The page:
Samuels also teaches students how to dictate on Google Drive, which integrates with Lucy Calkins' Teachers College Reading and Writing Project "Writing in the Air" (rehearsing what you want to write by saying it out loud). "This process enables students to dictate their flash drafts, which are the most difficult part of writing," Samuels says. Once they have a draft, Samuels finds his emerging writers are more motivated and willing to make major revisions because online tools make revising so easy. Google Drive also enables Samuels to have more frequent and effective virtual conferences with every student. …

The rest of this article is only available to active members of Questia

Already a member? Log in now.

Notes for this article

Add a new note
If you are trying to select text to create highlights or citations, remember that you must now click or tap on the first word, and then click or tap on the last word.
One moment ...
Default project is now your active project.
Project items
Notes
Cite this article

Cited article

Style
Citations are available only to our active members.
Buy instant access to cite pages or passages in MLA 8, MLA 7, APA and Chicago citation styles.

(Einhorn, 1992, p. 25)

(Einhorn 25)

(Einhorn 25)

1. Lois J. Einhorn, Abraham Lincoln, the Orator: Penetrating the Lincoln Legend (Westport, CT: Greenwood Press, 1992), 25, http://www.questia.com/read/27419298.

Note: primary sources have slightly different requirements for citation. Please see these guidelines for more information.

Cited article

MORE BETTER WRITING: Novel Ideas for Writing Instruction
Settings

Settings

Typeface
Text size Smaller Larger Reset View mode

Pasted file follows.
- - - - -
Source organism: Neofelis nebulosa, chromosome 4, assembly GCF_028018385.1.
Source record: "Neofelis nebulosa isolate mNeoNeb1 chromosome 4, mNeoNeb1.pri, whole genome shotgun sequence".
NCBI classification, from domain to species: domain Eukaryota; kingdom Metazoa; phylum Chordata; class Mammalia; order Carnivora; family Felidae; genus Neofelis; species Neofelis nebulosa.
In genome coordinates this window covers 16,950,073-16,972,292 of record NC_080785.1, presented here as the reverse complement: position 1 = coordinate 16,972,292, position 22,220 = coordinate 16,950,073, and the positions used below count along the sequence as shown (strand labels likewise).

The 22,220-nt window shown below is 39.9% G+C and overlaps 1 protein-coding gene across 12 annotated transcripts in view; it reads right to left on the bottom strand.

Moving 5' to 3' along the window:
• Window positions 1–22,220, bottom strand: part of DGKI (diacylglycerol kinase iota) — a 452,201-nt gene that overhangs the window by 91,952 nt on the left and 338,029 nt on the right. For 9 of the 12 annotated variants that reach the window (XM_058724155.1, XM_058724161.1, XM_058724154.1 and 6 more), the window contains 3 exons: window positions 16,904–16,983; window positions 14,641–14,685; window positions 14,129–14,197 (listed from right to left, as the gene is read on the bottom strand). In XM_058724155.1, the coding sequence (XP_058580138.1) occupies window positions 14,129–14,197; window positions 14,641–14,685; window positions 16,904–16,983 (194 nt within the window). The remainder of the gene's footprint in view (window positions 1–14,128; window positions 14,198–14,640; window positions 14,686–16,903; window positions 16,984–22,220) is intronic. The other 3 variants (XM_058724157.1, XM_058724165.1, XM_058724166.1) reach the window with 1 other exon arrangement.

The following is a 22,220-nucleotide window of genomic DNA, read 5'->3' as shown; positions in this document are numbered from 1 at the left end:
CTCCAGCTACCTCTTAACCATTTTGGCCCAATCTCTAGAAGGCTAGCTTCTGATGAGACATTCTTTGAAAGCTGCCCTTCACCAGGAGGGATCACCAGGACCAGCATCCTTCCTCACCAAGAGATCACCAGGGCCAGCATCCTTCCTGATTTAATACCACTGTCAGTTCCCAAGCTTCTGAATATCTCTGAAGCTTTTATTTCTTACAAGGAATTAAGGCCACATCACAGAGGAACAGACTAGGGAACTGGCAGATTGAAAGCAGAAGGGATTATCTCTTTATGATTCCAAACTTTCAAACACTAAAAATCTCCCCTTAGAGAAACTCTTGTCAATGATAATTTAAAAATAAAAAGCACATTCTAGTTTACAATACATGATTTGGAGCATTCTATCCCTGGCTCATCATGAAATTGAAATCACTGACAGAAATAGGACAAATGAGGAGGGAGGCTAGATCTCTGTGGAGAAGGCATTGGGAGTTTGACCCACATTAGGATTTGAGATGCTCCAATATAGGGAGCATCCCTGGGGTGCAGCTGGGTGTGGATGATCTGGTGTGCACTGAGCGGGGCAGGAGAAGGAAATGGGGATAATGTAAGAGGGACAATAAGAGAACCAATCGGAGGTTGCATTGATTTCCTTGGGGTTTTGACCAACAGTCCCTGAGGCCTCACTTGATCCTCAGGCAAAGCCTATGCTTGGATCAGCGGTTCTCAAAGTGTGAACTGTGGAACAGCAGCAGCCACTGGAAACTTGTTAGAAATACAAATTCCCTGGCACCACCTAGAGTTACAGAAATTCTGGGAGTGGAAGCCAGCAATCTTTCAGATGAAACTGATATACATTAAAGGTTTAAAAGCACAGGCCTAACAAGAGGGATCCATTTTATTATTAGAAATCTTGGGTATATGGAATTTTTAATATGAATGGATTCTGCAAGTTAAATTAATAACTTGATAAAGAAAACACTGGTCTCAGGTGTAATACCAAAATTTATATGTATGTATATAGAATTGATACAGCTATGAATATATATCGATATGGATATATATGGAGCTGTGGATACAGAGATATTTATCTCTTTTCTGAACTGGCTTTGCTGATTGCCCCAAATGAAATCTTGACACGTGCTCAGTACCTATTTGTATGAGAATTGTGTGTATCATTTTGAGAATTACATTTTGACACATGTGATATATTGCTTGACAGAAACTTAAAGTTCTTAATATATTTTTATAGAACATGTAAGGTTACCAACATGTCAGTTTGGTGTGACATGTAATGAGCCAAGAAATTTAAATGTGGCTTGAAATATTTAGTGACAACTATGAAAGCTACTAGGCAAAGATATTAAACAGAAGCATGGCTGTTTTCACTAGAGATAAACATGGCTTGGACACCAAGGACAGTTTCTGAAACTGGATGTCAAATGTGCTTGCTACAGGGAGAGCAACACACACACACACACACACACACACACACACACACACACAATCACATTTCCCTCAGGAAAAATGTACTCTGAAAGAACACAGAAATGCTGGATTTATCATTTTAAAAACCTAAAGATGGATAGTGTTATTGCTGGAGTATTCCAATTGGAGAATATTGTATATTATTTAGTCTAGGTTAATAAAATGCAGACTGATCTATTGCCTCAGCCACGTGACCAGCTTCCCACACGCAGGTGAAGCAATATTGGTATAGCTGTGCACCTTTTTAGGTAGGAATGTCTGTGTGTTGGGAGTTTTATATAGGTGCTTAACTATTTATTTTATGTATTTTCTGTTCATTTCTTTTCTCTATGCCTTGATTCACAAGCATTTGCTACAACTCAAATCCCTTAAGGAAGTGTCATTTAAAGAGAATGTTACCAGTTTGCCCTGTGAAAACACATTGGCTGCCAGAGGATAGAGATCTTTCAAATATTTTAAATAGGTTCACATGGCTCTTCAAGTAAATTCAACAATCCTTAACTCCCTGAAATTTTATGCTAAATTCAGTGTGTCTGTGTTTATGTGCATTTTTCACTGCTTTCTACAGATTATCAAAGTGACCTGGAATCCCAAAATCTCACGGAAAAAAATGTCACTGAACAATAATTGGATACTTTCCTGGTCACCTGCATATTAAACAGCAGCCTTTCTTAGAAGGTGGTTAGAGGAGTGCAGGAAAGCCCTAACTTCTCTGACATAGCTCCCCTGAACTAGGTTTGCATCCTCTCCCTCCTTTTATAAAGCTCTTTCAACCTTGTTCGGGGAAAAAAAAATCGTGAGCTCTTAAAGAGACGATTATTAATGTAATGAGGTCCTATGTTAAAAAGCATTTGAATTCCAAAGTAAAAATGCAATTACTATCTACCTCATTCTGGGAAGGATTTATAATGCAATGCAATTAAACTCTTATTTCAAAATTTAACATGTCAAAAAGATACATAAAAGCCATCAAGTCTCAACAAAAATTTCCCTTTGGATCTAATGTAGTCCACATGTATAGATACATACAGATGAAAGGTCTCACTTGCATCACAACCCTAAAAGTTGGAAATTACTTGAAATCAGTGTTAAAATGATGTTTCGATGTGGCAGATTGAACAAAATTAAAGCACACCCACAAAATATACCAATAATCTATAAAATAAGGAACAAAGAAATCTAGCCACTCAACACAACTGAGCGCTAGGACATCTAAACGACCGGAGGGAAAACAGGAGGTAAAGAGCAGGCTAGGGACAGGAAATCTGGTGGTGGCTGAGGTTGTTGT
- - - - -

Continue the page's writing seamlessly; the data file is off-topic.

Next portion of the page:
Search within

Search within this article

Look up

Look up a word

  • Dictionary
  • Thesaurus
Please submit a word or phrase above.
Print this page

Print this page

Why can't I print more than one page at a time?

Help
Full screen
Items saved from this article
  • Highlights & Notes
  • Citations
Some of your highlights are legacy items.

Highlights saved before July 30, 2012 will not be displayed on their respective source pages.

You can easily re-create the highlights by opening the book page or article, selecting the text, and clicking “Highlight.”

matching results for page

    Questia reader help

    How to highlight and cite specific passages

    1. Click or tap the first word you want to select.
    2. Click or tap the last word you want to select, and you’ll see everything in between get selected.
    3. You’ll then get a menu of options like creating a highlight or a citation from that passage of text.

    OK, got it!

    Cited passage

    Style
    Citations are available only to our active members.
    Buy instant access to cite pages or passages in MLA 8, MLA 7, APA and Chicago citation styles.

    "Portraying himself as an honest, ordinary person helped Lincoln identify with his audiences." (Einhorn, 1992, p. 25).

    "Portraying himself as an honest, ordinary person helped Lincoln identify with his audiences." (Einhorn 25)

    "Portraying himself as an honest, ordinary person helped Lincoln identify with his audiences." (Einhorn 25)

    "Portraying himself as an honest, ordinary person helped Lincoln identify with his audiences."1

    1. Lois J. Einhorn, Abraham Lincoln, the Orator: Penetrating the Lincoln Legend (Westport, CT: Greenwood Press, 1992), 25, http://www.questia.com/read/27419298.

    Cited passage

    Thanks for trying Questia!

    Please continue trying out our research tools, but please note, full functionality is available only to our active members.

    Your work will be lost once you leave this Web page.

    Buy instant access to save your work.

    Already a member? Log in now.

    Search by... Author
    Show... All Results Primary Sources Peer-reviewed

    Oops!

    An unknown error has occurred. Please click the button below to reload the page. If the problem persists, please try again in a little while.